Sanctions may be imposed on a litigant who is on notice that documents and information in its possession are relevant to litigation, or potential litigation, or are reasonably calculated to lead to the discovery of admissible evidence, and destroys such documents and information. While a litigant is under no duty to keep or retain every document in its possession once a complaint is filed, it is under a duty to preserve what it knows, or reasonably should know, is relevant in the action, is reasonably calculated to lead to the discovery of admissible evidence, is reasonably likely to be requested during discovery and/or is the subject of a pending discovery request.
Wm. T. Thompson Co. v. General Nutrition Corp., 593 F.Supp. 1443, 1455 (C.D.Cal.1984) (citations omitted).
Thus, no duty to preserve arises unless the party possessing the evidence has notice of its relevance. See Danna v. New York Telephone Co., 752 F.Supp. 594, 616 n. 9 (S.D.N.Y.1990). Of course, a party is on notice once it has received a discovery request. Beyond that, the complaint itself may alert a party that certain information is relevant and likely to be sought in discovery. See Computer Associates International, Inc. v. American Fundware, Inc., 133 F.R.D. 166, 169 (D.Colo.1990); Telectron, Inc. v. Overhead Door Corp., 116 F.R.D. 107, 127 (S.D.Fla.1987). Finally, the obligation to preserve evidence even arises prior to the filing of a complaint where a party is on notice that litigation is likely to be commenced. See Capellupo v. FMC Corp., 126 F.R.D. at 550-51 & n. 14; Alliance to End Repression v. Rochford, 75 F.R.D. 438, 440 (N.D.Ill.1976).
Here, Hudson Transit's contention that it had no notice of the relevance of the maintenance records is unavailing. The defendant argues that the central issue in this case is whether the bus was negligently operated, not whether it was properly maintained. Yet the complaint in this action explicitly charges that the bus lacked " good and sufficient brakes." Thus, at least by the time the complaint was served, Hudson Transit was on notice that maintenance records should be preserved.
This obligation ran first to counsel, who had a duty to advise his client of the type of information potentially relevant to the lawsuit and of the necessity of preventing its destruction. See Kansas-Nebraska Natural Gas Co. v. Marathon Oil Co., 109 F.R.D. 12, 18 & n.* (D.Neb.1983). Similarly, the defendants' corporate managers were responsible for conveying this information to the relevant employees. Id.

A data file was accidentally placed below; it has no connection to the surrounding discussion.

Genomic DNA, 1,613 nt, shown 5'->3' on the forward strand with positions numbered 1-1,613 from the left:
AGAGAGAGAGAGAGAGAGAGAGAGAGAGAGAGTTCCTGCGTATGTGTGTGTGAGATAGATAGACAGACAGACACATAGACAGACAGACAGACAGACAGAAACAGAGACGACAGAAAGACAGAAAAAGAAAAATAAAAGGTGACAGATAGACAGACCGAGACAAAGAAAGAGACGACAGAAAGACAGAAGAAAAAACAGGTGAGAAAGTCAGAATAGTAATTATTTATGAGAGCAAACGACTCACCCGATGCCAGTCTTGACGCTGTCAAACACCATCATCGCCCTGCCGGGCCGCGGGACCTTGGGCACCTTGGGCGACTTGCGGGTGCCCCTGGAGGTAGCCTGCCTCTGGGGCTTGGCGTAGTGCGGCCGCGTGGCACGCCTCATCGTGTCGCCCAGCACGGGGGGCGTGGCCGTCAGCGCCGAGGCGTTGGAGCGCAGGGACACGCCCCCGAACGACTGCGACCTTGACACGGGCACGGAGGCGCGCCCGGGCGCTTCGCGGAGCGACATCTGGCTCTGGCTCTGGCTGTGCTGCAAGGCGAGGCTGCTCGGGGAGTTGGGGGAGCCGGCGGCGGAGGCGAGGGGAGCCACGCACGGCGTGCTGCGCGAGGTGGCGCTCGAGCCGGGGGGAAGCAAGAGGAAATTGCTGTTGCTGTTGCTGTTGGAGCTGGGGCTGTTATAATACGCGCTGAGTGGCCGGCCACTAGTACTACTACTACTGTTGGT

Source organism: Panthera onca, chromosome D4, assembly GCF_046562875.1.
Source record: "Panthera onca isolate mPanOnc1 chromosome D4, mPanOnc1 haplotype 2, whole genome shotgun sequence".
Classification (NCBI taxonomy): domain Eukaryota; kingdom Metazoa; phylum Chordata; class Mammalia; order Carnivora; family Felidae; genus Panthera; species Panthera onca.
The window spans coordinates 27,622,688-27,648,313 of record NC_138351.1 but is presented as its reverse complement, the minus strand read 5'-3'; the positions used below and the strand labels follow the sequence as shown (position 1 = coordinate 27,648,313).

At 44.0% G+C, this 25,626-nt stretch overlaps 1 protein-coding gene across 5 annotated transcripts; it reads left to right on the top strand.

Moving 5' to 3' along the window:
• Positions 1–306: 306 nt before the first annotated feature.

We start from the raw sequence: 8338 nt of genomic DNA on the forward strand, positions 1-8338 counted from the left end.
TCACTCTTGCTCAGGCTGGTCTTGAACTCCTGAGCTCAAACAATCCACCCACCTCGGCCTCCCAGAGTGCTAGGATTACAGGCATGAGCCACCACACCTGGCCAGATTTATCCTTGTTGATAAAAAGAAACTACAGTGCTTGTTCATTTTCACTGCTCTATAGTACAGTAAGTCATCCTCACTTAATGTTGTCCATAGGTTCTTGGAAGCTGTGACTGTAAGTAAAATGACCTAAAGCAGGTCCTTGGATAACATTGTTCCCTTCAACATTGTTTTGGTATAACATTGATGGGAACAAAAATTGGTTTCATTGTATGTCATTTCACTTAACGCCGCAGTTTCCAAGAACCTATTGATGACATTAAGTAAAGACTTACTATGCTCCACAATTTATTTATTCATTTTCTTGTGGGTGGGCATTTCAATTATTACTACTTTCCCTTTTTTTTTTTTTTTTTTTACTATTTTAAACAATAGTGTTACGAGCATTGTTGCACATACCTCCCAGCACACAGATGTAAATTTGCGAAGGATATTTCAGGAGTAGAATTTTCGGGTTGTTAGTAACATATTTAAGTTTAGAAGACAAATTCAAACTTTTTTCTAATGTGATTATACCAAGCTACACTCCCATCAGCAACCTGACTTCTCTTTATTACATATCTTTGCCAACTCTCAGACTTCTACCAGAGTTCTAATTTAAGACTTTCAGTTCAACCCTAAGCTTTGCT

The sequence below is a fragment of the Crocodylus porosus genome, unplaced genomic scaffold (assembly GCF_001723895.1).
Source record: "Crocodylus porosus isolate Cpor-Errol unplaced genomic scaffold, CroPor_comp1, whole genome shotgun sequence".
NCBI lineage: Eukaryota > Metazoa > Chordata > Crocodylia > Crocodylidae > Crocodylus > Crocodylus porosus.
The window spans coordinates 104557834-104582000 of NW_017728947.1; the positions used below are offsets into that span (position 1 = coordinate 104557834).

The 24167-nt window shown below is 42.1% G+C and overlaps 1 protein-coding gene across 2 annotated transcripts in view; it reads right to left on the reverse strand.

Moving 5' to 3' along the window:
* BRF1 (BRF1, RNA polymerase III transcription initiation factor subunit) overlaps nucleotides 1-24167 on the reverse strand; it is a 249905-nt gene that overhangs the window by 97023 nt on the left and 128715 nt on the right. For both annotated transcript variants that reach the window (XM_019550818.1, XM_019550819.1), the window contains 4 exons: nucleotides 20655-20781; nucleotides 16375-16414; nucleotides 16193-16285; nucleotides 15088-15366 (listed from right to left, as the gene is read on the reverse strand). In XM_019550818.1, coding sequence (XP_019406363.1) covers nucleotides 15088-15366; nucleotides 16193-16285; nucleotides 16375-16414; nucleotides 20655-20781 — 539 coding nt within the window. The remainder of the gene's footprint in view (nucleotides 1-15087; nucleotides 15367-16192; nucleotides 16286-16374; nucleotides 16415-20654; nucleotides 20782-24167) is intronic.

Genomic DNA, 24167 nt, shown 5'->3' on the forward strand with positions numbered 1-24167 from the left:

It is no defense to suggest, as the defendant attempts, that particular employees were not on notice. To hold otherwise would permit an agency, corporate officer, or legal department to shield itself from discovery obligations by keeping its employees ignorant. The obligation to retain discoverable materials is an affirmative one; it requires that the agency or corporate officers having notice of discovery obligations communicate those obligations to employees in possession of discoverable materials.
National Ass'n of Radiation Survivors, 115 F.R.D. at 557-58 (footnote omitted).
Hudson Transit and its counsel failed to meet these obligations, and the excuses offered are without merit. For example, Hudson Transit relies on INA Aviation Corp. v. United States, 468 F.Supp. 695 (E.D.N.Y.1979), for the proposition that it is immune from sanctions because it followed governmental regulations in preserving the maintenance records for the required period of time. But in INA, the regulations required the destruction of documents after a given period. Id. at 700. Here, the Federal Highway Administration regulations permitted the maintenance records to be destroyed after a particular period but did not conflict with discovery obligations requiring that they be preserved longer. Moreover, the decision in INA has been properly criticized:
The court overlooked the real problem. The FAA manual could have provided explicit guidance on exceptions to its destruction procedures for accidents. The manual's inadequate guidance protects federal employees who wish to destroy relevant documents with an intent to keep them out of court and later argue that the act was routine.
Dale A. Oesterle, A Private Litigant's Remedies for an Opponent's Inappropriate Destruction of Relevant Documents, 61 Tex.L.Rev. 1185, 1216 (1983). Thus, the government regulations on which Hudson Transit relies do not excuse its destruction of records.